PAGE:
A common research question is what role education plays in mobility, said Brand. She shared an “OED triangle,” in which education is a primary mediator by which origins impact destinations (see Figure 3-2). Since paths b and c are strong, she said, education preserves privilege across generations and transmits social origins to destinations, thus playing a key role in social reproduction. However, education also facilitates equal opportunity to the extent that access to higher education results from factors other than
social origins (e1). There are large bodies of literature that aim to identify the causal effects of family background (e.g., parent income) on educational attainment (path b), and of education on destination (path c). Many of the same issues arise in this research as in the previous example, said Brand, in particular difficulty operationalizing education as a treatment. Researchers could examine preschool, secondary school, higher education, or any combination of these; even within higher education, one could look at college attendance, college completion, type of institution attended, or years of higher learning.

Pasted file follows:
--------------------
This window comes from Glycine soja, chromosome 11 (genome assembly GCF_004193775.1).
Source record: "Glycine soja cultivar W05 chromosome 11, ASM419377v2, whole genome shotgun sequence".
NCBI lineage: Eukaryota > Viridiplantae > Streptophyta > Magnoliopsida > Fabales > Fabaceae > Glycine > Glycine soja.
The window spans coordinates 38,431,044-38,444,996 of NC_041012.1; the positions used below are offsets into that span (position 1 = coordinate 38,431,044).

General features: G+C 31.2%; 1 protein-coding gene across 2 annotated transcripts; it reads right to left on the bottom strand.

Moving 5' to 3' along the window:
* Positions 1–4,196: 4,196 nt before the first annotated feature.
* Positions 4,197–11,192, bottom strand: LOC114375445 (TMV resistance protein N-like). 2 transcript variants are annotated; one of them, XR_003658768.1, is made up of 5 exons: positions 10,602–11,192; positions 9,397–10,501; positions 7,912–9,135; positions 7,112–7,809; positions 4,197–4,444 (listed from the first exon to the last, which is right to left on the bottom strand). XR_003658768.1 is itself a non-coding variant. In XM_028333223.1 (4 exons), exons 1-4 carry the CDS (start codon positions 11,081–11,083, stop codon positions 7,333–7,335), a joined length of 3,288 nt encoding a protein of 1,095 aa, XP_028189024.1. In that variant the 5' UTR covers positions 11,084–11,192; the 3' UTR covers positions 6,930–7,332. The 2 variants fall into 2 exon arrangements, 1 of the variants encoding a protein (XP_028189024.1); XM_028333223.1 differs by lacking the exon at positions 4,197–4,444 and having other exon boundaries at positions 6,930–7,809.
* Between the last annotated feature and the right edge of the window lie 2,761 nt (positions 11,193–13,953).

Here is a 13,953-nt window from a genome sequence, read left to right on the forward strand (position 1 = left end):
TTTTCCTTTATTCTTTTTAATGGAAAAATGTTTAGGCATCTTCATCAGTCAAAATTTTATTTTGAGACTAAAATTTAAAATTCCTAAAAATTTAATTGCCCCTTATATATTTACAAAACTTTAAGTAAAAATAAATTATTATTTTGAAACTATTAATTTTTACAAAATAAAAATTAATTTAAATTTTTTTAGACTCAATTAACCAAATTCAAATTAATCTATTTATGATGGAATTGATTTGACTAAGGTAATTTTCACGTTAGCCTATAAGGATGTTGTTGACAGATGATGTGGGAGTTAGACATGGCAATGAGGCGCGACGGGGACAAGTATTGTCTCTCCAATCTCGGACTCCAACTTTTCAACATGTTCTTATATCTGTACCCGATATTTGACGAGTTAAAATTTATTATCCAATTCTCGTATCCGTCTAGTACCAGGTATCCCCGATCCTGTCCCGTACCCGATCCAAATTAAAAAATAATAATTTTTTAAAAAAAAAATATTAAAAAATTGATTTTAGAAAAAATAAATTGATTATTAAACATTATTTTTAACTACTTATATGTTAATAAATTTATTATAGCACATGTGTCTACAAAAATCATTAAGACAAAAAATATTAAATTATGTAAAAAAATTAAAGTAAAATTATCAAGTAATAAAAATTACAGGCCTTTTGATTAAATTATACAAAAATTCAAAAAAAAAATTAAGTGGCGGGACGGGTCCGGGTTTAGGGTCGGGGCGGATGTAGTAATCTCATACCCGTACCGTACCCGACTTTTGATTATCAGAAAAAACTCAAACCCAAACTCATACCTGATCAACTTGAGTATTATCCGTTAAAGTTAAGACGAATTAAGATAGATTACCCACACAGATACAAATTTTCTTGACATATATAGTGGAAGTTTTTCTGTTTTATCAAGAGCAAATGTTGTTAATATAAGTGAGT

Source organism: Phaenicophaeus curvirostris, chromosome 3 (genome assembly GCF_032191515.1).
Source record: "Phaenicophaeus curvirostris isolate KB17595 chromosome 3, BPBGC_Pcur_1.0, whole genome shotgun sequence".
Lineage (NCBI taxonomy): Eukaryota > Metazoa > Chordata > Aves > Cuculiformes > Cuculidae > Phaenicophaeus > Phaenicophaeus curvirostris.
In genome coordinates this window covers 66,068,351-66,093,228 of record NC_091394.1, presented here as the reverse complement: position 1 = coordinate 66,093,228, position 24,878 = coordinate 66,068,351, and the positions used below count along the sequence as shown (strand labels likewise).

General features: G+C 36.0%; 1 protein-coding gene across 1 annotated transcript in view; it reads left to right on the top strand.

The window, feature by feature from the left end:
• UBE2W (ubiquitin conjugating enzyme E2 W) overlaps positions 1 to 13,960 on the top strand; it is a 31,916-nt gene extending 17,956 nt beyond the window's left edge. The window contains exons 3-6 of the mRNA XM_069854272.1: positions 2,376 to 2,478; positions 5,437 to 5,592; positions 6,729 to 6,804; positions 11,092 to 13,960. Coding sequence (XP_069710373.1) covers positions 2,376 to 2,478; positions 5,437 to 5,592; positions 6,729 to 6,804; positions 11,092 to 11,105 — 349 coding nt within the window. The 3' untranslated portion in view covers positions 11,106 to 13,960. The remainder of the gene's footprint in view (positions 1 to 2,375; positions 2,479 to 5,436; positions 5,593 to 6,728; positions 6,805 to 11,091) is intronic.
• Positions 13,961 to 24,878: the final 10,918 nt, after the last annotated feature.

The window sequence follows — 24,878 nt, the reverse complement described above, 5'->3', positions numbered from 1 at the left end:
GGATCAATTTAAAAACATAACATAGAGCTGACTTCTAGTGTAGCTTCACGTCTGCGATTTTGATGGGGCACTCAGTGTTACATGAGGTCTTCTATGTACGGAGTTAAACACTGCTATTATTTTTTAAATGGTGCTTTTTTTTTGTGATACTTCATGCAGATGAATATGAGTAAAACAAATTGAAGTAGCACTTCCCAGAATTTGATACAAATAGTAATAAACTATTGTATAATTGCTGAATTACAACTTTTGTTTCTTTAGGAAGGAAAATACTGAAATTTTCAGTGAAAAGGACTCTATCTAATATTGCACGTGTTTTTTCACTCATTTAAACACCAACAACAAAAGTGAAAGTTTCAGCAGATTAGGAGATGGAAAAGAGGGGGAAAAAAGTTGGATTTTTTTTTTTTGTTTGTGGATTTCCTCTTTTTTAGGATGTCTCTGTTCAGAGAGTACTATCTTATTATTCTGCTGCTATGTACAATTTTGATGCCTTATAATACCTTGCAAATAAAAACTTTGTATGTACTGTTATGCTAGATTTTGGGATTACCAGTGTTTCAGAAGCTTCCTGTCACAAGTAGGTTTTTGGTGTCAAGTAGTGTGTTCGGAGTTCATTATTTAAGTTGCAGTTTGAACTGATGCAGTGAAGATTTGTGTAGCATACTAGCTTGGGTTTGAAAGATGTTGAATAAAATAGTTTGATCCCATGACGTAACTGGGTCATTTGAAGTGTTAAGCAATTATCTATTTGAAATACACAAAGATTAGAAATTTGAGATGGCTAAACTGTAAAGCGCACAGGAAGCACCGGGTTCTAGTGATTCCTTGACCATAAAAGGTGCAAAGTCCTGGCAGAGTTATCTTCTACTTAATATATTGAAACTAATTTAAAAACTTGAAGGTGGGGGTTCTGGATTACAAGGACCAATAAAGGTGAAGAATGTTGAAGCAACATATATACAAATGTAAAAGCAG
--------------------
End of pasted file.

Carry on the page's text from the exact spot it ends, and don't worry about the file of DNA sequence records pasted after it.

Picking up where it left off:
Causal Mediation Analysis
These paths can be considered using causal mediation analysis, which allows researchers to assess mechanisms through which treatments affect outcomes, said Brand. The goal of causal mediation analysis is to decompose the total effect of origins on destinations into direct and mediating or indirect effects through education. The mediating effect, she explained, reflects one potential pathway through which the treatment produces an effect on the outcome of interest. For example, early mobility research found that a college education mediates the mobility process and serves as an equalizer. This is illustrated hypothetically in Figure 3-3, where there is little direct relationship between origins and destinations for college-educated workers; thus, college serves as an equalizer. There is a stronger relationship between origins and destinations among less educated workers, showing that intergenerational mobility is higher among college graduates than among people with lower levels of education.